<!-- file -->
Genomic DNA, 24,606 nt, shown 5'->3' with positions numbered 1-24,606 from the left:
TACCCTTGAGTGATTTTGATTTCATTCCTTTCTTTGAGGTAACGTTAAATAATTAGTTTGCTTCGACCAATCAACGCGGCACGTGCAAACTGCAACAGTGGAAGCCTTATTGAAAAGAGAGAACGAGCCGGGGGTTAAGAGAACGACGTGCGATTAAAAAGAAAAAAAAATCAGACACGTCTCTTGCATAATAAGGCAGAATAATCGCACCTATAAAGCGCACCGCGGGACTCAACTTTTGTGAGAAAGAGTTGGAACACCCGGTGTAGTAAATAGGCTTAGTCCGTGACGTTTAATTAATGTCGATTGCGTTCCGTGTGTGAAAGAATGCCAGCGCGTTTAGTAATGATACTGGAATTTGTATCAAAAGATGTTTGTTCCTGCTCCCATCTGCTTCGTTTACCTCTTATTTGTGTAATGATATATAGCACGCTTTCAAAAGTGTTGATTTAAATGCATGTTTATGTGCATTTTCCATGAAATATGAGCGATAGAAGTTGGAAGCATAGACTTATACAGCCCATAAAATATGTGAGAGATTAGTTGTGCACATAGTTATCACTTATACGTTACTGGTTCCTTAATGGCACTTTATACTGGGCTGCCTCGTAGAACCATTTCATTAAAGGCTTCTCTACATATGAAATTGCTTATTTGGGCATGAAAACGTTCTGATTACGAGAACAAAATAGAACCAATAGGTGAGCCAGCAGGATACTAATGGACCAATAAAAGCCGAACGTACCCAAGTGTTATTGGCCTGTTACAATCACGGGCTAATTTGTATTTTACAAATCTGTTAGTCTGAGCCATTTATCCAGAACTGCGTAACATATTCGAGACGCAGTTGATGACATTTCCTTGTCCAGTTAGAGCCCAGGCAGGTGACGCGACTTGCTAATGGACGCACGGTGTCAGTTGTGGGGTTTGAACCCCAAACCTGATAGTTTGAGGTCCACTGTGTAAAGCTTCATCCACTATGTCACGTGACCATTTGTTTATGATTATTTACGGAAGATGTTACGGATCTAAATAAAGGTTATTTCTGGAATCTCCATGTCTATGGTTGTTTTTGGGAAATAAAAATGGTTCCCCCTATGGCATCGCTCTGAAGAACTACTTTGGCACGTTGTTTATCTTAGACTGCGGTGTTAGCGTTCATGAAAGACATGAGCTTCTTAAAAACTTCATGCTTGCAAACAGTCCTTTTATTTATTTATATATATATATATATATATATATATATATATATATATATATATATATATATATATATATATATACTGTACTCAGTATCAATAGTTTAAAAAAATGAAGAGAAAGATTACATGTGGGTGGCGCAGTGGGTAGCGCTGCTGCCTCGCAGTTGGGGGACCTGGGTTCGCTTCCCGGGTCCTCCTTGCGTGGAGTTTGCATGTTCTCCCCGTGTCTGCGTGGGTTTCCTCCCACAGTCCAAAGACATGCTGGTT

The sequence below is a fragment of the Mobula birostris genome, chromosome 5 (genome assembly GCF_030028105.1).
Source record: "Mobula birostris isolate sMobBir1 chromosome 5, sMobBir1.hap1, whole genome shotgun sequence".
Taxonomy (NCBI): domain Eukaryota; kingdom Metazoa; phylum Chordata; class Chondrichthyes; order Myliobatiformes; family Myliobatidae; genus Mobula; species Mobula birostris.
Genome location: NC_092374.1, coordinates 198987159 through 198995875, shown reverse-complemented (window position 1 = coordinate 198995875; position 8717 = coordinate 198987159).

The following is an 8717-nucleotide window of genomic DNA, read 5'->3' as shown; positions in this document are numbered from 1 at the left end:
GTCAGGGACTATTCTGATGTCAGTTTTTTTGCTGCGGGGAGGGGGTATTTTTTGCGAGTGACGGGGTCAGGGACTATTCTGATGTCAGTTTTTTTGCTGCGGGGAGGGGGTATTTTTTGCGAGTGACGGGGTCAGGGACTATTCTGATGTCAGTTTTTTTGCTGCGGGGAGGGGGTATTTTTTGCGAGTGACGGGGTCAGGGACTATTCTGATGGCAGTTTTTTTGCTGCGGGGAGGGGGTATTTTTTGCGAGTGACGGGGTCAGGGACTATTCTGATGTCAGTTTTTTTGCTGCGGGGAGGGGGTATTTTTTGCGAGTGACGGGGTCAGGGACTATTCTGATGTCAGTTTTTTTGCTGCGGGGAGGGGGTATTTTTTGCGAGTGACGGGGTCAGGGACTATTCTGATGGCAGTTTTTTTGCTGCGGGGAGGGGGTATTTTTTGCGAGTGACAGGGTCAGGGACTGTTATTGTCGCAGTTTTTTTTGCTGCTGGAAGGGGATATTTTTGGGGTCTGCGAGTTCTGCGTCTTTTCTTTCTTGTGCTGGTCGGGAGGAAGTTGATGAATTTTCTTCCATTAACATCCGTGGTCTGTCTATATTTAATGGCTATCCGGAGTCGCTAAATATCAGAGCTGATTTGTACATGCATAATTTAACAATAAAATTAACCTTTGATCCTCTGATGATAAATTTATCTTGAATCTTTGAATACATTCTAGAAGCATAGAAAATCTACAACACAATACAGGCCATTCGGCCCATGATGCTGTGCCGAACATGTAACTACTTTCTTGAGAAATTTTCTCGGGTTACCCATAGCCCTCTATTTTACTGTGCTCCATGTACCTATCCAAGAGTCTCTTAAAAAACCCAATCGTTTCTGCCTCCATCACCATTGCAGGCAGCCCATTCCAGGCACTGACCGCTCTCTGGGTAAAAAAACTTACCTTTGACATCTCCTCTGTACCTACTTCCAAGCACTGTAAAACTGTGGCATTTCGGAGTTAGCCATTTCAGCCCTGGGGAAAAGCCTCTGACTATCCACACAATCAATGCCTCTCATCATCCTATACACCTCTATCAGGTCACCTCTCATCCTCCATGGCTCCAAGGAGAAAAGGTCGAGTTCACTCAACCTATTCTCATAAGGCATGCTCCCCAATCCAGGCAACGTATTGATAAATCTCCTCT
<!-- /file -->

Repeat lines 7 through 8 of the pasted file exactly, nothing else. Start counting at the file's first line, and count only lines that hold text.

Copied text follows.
The following is an 8717-nucleotide window of genomic DNA, read 5'->3' as shown; positions in this document are numbered from 1 at the left end:
GTCAGGGACTATTCTGATGTCAGTTTTTTTGCTGCGGGGAGGGGGTATTTTTTGCGAGTGACGGGGTCAGGGACTATTCTGATGTCAGTTTTTTTGCTGCGGGGAGGGGGTATTTTTTGCGAGTGACGGGGTCAGGGACTATTCTGATGTCAGTTTTTTTGCTGCGGGGAGGGGGTATTTTTTGCGAGTGACGGGGTCAGGGACTATTCTGATGGCAGTTTTTTTGCTGCGGGGAGGGGGTATTTTTTGCGAGTGACGGGGTCAGGGACTATTCTGATGTCAGTTTTTTTGCTGCGGGGAGGGGGTATTTTTTGCGAGTGACGGGGTCAGGGACTATTCTGATGTCAGTTTTTTTGCTGCGGGGAGGGGGTATTTTTTGCGAGTGACGGGGTCAGGGACTATTCTGATGGCAGTTTTTTTGCTGCGGGGAGGGGGTATTTTTTGCGAGTGACAGGGTCAGGGACTGTTATTGTCGCAGTTTTTTTTGCTGCTGGAAGGGGATATTTTTGGGGTCTGCGAGTTCTGCGTCTTTTCTTTCTTGTGCTGGTCGGGAGGAAGTTGATGAATTTTCTTCCATTAACATCCGTGGTCTGTCTATATTTAATGGCTATCCGGAGTCGCTAAATATCAGAGCTGATTTGTACATGCATAATTTAACAATAAAATTAACCTTTGATCCTCTGATGATAAATTTATCTTGAATCTTTGAATACATTCTAGAAGCATAGAAAATCTACAACACAATACAGGCCATTCGGCCCATGATGCTGTGCCGAACATGTAACTACTTTCTTGAGAAATTTTCTCGGGTTACCCATAGCCCTCTATTTTACTGTGCTCCATGTACCTATCCAAGAGTCTCTTAAAAAACCCAATCGTTTCTGCCTCCATCACCATTGCAGGCAGCCCATTCCAGGCACTGACCGCTCTCTGGGTAAAAAAACTTACCTTTGACATCTCCTCTGTACCTACTTCCAAGCACTGTAAAACTGTGGCATTTCGGAGTTAGCCATTTCAGCCCTGGGGAAAAGCCTCTGACTATCCACACAATCAATGCCTCTCATCATCCTATACACCTCTATCAGGTCACCTCTCATCCTCCATGGCTCCAAGGAGAAAAGGTCGAGTTCACTCAACCTATTCTCATAAGGCATGCTCCCCAATCCAGGCAACGTATTGATAAATCTCCTCT